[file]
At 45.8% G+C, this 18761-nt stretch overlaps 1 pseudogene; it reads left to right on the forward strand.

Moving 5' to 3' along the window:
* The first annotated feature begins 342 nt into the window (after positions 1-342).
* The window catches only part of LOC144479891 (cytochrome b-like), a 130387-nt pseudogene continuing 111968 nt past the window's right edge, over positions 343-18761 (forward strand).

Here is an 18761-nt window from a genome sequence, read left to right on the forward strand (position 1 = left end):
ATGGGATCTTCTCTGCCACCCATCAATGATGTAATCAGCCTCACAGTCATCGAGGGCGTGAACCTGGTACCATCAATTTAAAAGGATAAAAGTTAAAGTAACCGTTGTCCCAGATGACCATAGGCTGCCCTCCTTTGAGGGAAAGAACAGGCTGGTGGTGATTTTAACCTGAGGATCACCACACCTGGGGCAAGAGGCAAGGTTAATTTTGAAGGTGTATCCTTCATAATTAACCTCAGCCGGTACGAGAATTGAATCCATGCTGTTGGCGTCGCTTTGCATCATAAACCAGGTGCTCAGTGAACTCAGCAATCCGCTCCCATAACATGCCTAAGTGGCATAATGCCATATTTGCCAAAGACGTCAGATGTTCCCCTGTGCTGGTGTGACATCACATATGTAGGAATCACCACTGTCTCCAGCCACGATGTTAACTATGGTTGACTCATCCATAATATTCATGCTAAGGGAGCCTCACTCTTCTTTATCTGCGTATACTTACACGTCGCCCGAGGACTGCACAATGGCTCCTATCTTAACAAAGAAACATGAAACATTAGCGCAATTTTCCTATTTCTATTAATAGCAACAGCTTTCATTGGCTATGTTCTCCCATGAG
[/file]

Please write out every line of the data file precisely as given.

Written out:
At 45.8% G+C, this 18761-nt stretch overlaps 1 pseudogene; it reads left to right on the forward strand.

Moving 5' to 3' along the window:
* The first annotated feature begins 342 nt into the window (after positions 1-342).
* The window catches only part of LOC144479891 (cytochrome b-like), a 130387-nt pseudogene continuing 111968 nt past the window's right edge, over positions 343-18761 (forward strand).

Here is an 18761-nt window from a genome sequence, read left to right on the forward strand (position 1 = left end):
ATGGGATCTTCTCTGCCACCCATCAATGATGTAATCAGCCTCACAGTCATCGAGGGCGTGAACCTGGTACCATCAATTTAAAAGGATAAAAGTTAAAGTAACCGTTGTCCCAGATGACCATAGGCTGCCCTCCTTTGAGGGAAAGAACAGGCTGGTGGTGATTTTAACCTGAGGATCACCACACCTGGGGCAAGAGGCAAGGTTAATTTTGAAGGTGTATCCTTCATAATTAACCTCAGCCGGTACGAGAATTGAATCCATGCTGTTGGCGTCGCTTTGCATCATAAACCAGGTGCTCAGTGAACTCAGCAATCCGCTCCCATAACATGCCTAAGTGGCATAATGCCATATTTGCCAAAGACGTCAGATGTTCCCCTGTGCTGGTGTGACATCACATATGTAGGAATCACCACTGTCTCCAGCCACGATGTTAACTATGGTTGACTCATCCATAATATTCATGCTAAGGGAGCCTCACTCTTCTTTATCTGCGTATACTTACACGTCGCCCGAGGACTGCACAATGGCTCCTATCTTAACAAAGAAACATGAAACATTAGCGCAATTTTCCTATTTCTATTAATAGCAACAGCTTTCATTGGCTATGTTCTCCCATGAG